There is a coin cut into four parts, next to a round tile made of compressed tobacco that is missing a chunk. These two are displayed alongside other currency solutions that pre-date PayPal. In another cabinet there are crafted objects made of nails and frogs, and various other charms with handwritten labels describing the hexes they were part of, including some ancient bottles, one reportedly containing the spirit of a witch.
This is the Pitt Rivers Museum in Oxford, founded in 1884. It was started with curiosities from the South Pacific collected by naturalists serving on Captain Cook’s second famous voyage of 1772-1775. Changing historical attitudes to objects removed from their original place and society frame the collection in a different light now, but the museum has remained a rare treasure trove of exotic shapes, materials and solutions from near and far.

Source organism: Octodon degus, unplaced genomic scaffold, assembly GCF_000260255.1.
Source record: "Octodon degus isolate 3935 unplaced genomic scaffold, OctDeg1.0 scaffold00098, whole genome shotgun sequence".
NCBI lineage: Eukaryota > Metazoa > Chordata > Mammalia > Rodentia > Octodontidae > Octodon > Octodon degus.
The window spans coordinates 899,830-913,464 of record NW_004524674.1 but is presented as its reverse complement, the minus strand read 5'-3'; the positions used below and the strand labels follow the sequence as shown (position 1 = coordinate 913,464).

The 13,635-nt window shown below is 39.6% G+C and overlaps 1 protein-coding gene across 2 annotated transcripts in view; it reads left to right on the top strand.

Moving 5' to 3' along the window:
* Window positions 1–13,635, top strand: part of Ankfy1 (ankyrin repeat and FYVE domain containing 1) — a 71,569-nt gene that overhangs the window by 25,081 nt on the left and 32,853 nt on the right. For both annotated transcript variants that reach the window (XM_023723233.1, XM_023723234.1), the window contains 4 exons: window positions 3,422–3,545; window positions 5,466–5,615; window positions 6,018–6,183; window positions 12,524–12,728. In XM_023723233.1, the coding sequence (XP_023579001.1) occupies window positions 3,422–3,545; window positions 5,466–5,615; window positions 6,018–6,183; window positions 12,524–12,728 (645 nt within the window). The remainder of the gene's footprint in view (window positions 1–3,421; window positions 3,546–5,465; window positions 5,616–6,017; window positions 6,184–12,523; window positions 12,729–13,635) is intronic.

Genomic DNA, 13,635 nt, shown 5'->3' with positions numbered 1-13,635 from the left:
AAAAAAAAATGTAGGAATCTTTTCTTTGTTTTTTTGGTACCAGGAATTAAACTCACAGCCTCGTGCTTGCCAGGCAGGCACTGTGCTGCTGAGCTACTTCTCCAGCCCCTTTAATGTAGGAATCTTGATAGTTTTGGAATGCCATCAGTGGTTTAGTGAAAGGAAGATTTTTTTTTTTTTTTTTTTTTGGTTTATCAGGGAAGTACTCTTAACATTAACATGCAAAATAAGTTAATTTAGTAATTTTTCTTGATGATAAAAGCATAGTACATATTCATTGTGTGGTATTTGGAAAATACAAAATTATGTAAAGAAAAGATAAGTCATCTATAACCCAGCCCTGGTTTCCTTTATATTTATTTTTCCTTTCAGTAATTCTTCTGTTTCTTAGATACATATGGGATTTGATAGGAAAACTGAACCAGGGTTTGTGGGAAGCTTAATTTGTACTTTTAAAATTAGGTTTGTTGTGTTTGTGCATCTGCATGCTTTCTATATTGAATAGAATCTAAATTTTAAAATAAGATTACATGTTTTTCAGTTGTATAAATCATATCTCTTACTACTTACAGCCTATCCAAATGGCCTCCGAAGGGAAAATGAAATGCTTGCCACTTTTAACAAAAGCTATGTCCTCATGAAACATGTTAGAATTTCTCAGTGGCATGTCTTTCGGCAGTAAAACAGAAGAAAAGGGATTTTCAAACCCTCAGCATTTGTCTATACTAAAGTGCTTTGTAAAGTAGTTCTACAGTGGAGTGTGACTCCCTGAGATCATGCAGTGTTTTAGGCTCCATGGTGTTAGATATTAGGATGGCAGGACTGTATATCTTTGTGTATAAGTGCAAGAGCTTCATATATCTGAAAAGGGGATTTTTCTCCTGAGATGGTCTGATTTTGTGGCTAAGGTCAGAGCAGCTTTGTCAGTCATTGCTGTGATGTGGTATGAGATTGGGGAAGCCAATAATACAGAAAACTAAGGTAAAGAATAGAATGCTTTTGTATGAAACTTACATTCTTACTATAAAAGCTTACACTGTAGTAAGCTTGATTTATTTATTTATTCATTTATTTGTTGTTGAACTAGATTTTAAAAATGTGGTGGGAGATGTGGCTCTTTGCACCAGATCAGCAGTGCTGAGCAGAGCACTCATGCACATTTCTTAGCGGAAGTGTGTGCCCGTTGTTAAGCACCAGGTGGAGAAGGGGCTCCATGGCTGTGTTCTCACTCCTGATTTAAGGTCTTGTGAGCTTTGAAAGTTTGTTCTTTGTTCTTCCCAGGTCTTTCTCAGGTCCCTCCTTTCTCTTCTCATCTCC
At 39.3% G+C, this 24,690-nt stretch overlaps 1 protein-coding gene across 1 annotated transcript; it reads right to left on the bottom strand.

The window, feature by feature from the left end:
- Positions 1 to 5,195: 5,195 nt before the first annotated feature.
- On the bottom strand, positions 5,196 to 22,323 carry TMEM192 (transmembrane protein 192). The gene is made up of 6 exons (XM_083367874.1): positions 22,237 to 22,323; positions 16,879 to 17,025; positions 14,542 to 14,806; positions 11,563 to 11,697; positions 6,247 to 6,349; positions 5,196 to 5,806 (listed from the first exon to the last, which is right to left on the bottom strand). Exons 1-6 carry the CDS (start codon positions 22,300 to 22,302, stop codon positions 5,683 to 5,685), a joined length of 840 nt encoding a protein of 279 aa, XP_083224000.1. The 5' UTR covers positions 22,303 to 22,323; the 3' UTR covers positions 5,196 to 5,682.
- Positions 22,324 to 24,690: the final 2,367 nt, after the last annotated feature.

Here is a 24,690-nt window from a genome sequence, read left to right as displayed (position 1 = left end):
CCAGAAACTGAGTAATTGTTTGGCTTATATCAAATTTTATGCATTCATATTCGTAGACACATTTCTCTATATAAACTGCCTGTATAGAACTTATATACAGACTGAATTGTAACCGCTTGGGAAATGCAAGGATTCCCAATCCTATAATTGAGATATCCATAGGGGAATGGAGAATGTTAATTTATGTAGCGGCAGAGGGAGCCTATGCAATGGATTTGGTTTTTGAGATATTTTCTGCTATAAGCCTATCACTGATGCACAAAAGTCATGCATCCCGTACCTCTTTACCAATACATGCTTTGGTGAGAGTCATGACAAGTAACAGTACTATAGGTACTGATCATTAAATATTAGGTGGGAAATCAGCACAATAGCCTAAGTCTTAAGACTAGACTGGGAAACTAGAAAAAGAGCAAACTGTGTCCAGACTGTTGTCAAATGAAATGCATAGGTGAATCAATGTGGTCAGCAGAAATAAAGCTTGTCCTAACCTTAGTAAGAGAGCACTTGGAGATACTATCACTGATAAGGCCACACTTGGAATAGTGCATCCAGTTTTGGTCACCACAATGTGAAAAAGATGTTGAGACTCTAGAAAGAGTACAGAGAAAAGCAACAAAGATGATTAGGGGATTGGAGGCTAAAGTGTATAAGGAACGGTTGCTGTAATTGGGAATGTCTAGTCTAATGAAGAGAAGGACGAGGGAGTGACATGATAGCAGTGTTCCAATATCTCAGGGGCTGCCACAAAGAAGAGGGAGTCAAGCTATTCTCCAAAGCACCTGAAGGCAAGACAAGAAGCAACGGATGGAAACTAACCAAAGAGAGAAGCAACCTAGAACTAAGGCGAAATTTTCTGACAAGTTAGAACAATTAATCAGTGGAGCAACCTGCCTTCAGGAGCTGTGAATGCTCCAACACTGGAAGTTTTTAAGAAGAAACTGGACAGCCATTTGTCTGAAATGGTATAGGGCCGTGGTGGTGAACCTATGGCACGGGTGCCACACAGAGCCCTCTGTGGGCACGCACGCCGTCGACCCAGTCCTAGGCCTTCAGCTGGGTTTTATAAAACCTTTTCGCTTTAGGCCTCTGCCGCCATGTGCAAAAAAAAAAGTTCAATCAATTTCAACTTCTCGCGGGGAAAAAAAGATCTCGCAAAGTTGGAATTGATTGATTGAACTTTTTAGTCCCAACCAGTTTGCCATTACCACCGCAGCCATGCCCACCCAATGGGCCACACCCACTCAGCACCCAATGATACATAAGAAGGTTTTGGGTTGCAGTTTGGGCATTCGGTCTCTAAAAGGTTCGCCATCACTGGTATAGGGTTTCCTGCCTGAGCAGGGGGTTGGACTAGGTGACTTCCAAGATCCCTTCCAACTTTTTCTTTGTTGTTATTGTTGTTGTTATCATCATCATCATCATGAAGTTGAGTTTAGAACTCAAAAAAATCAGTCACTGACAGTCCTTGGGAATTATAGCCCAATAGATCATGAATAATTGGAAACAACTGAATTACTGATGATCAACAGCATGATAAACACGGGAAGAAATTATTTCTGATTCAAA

Not far from a shrunken head you’ll find a batch of whistling arrows, methods for making fire, a variety of implements developed for smoking and different vessels used for lighting. One of them is – or used to be – a puffer fish that now houses a light fitting and bulb. Every cabinet bursts with curiosities grouped by the problem or need they address.
Ranging over three floors, it celebrates human ingenuity, and is full of objects that carry the stories of the times, places and people that made them. This may well be the most exciting design museum so far, or perhaps one of the best compilations of short stories.